- NEVER try to power the house wiring by plugging the generator into a wall outlet, a practice known as “backfeeding.” This is an extremely dangerous practice that presents an electrocution risk to utility workers and neighbors served by the same utility transformer. It also bypasses some of the built-in household circuit protection devices.
- If you must connect the generator to the house wiring to power appliances, have a qualified electrician install the appropriate equipment in accordance with local electrical codes.
- For power outages, permanently installed stationary generators are better suited for providing backup power to the home. Even a properly connected portable generator can become overloaded. This may result in overheating or stressing the generator components, possibly leading to a generator failure.
- Never store fuel for your generator in the home. Gasoline, propane, kerosene, and other flammable liquids should be stored outside of living areas in properly-labeled, non-glass safety containers. Do not store them near a fuel-burning appliance, such as a natural gas water heater in a garage. If the fuel is spilled or the container is not sealed properly, invisible vapors from the fuel can travel along the ground and can be ignited by the appliance’s pilot light or by arcs from electric switches in the appliance.
- Before refueling the generator, turn it off and let it cool down. Gasoline spilled on hot engine parts could ignite.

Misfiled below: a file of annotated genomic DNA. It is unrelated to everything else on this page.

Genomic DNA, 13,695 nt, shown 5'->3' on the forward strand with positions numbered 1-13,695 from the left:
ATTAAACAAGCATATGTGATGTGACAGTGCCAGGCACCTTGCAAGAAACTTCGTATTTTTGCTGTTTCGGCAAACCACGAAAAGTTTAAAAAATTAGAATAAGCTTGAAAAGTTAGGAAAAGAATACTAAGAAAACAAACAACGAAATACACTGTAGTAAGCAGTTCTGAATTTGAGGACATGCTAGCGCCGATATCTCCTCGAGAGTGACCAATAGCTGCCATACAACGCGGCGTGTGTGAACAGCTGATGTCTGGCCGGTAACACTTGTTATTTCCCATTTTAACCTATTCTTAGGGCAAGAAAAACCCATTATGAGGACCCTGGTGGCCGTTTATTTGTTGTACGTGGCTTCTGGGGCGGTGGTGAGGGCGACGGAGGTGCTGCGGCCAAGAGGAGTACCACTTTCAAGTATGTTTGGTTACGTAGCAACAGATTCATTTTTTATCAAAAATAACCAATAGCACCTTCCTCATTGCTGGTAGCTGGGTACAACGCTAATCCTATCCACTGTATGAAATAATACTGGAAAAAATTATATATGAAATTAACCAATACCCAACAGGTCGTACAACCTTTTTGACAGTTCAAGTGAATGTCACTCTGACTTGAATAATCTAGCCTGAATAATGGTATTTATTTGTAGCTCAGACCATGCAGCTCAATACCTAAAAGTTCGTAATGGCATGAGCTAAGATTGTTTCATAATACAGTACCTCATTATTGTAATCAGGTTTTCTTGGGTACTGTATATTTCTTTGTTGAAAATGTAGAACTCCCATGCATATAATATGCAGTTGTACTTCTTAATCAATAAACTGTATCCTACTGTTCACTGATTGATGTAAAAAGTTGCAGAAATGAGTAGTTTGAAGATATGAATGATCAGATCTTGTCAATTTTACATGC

NEVER use a generator indoors, including in homes, garages, basements, crawl spaces, and other enclosed or partially-enclosed areas, even with ventilation. Generators can produce high levels of carbon monoxide very quickly.
Carbon Monoxide Hazards
- NEVER use a generator indoors, including in homes, garages, basements, crawl spaces, and other enclosed or partially-enclosed areas, even with ventilation. Generators can produce high levels of carbon monoxide very quickly.
- Opening doors and windows or using fans will not prevent CO build-up in the home. When you use a portable generator, remember that you cannot smell or see CO. Even if you can’t smell exhaust fumes, you may still be exposed to CO.
- If you start to feel sick, dizzy or weak while using a generator, get to fresh air RIGHT AWAY. DO NOT DELAY. The CO from generators can rapidly lead to full incapacitation and death.
- If you experience serious symptoms, get medical attention immediately. Inform medical staff that CO poisoning is suspected. If you experienced symptoms while indoors, have someone call the fire department to determine when it is safe to re-enter the building.
- Install battery-operated CO alarms or plug-in CO alarms with battery back-up in your home, according to the manufacturer’s installation instructions. The CO alarms should be certified to the requirements of the latest safety standards for CO alarms (UL 2034, IAS 6-96, or CSA 6.19.01).
- Test your CO alarms frequently and replace dead batteries.
Connecting a Generator to the Electric Grid
To maintain the safety and quality of electric service, Entergy requires generators connected to the grid to be registered and meet the same safety and reliability standards as Entergy’s generators. For more information, please call 1-800-ENTERGY (368-3749).